Friday, October 4th, 2013 - The University of Adelaide
More holistic healthcare across all areas of nursing will result from nursing students at the University of Adelaide working in a mental-health setting during their first year of study.
The University of Adelaide's School of Nursing is the only nursing school in the State to offer mental health training placements to first-year students.
This year, more than 100 nursing students – 24 of them in their first-year – have undertaken mental health work placements.
Speaking in the lead up to Mental Health Week (7-13 October), Associate Lecturer Briony Lia says students are already benefiting from this early exposure to mental health care.  "The incidence of mental illness and emotional problems in the community is increasing, so it's important that we train our future nurses to be ready for these situations," Ms Lia says.
"For first-year students, working in a mental-health setting puts them out of their comfort zone and challenges them, but it also provides them with great opportunities for personal and professional growth.
"We've already seen skills development among these students, such as recognising the signs of mental illness, changes in people's behaviour, and being able to communicate effectively with those who suffer from a mental illness.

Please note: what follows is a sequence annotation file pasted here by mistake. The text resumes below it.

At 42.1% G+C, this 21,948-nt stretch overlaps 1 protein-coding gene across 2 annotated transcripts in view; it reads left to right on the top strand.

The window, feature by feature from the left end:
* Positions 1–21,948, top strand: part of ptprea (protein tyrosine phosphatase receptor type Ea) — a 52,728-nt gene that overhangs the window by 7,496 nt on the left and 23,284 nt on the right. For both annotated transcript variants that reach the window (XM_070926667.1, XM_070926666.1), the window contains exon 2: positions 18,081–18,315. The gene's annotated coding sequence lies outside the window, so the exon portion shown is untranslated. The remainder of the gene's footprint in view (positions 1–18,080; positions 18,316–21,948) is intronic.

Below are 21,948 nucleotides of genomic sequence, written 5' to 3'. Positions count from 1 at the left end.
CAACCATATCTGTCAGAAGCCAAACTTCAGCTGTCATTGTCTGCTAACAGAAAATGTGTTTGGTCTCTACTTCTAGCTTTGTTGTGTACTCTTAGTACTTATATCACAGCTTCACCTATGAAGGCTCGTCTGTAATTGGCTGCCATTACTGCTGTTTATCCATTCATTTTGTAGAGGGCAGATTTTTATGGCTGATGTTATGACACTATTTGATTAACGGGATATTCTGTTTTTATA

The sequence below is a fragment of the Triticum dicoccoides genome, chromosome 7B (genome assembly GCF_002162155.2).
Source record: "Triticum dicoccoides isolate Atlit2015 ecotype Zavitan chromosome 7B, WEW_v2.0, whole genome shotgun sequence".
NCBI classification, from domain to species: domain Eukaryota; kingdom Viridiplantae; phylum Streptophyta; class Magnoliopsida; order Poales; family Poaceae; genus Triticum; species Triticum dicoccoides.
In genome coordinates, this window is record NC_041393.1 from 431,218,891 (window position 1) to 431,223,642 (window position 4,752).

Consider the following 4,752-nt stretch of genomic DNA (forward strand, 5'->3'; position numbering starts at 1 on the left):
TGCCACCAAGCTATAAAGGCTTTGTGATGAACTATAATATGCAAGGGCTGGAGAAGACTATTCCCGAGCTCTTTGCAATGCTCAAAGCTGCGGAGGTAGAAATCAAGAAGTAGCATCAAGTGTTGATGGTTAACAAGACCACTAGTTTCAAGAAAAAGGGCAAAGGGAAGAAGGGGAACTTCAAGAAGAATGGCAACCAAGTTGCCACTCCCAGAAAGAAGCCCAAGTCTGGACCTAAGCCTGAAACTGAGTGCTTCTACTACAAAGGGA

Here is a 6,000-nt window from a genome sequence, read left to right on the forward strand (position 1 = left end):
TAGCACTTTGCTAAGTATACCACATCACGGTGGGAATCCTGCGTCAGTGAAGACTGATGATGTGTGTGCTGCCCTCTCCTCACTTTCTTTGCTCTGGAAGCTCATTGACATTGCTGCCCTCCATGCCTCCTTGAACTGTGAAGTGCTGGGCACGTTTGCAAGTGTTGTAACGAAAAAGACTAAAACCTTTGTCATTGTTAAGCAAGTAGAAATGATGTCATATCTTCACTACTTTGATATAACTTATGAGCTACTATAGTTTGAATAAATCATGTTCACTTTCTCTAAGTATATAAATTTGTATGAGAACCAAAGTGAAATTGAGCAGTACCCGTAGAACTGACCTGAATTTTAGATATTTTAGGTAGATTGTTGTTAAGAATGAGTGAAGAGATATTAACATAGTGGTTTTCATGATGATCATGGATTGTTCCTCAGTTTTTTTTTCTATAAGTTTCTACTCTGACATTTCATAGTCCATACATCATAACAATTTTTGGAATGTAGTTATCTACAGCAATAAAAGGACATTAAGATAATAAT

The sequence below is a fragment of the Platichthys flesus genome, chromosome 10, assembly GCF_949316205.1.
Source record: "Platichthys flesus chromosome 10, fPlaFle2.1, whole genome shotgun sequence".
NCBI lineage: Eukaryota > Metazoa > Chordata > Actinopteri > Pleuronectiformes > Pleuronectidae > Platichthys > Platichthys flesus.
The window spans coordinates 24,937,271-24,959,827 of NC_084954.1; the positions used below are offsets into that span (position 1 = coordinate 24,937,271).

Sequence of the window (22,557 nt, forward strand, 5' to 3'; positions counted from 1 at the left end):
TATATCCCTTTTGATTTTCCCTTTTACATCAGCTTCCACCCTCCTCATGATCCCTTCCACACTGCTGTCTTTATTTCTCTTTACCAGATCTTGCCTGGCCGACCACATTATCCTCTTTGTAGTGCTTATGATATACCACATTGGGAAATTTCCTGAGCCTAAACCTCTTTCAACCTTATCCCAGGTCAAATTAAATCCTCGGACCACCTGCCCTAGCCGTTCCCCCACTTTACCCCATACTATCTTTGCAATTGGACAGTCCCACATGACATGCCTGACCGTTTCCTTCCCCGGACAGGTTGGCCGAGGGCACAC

"This will have flow-on benefits in whatever area of nursing our students work in, and will give them a more holistic approach to nursing," she says.
First-year nursing student Candice Lee has today completed her placement at Glenside Hospital.  "Entering this placement I was aware of the stigma surrounding mental health," Candice says.  "The experience has given me a profound insight into mental health and the opportunity to gain first-hand experience into the treatment and care of mental health consumers.
"This experience will definitely be invaluable to have in any area of nursing.  For example, my communication skills were challenged in the mental health setting but the techniques I learned to overcome this will be transferrable to my further learning as well as my professional practice."
Nursing student Isla Fraser has completed two mental health work placements, one in first year at Glenside, and another in second-year in a community setting at Tranmere.  She says: "Gaining experience working with patients with a mental illness is vital for students as it gives an insight into how to manage and support patients with specific illnesses.  I believe this is important because mental health is so prevalent in our society today."
This project has been made possible with funding from Health Workforce Australia, an Australian Government initiative.

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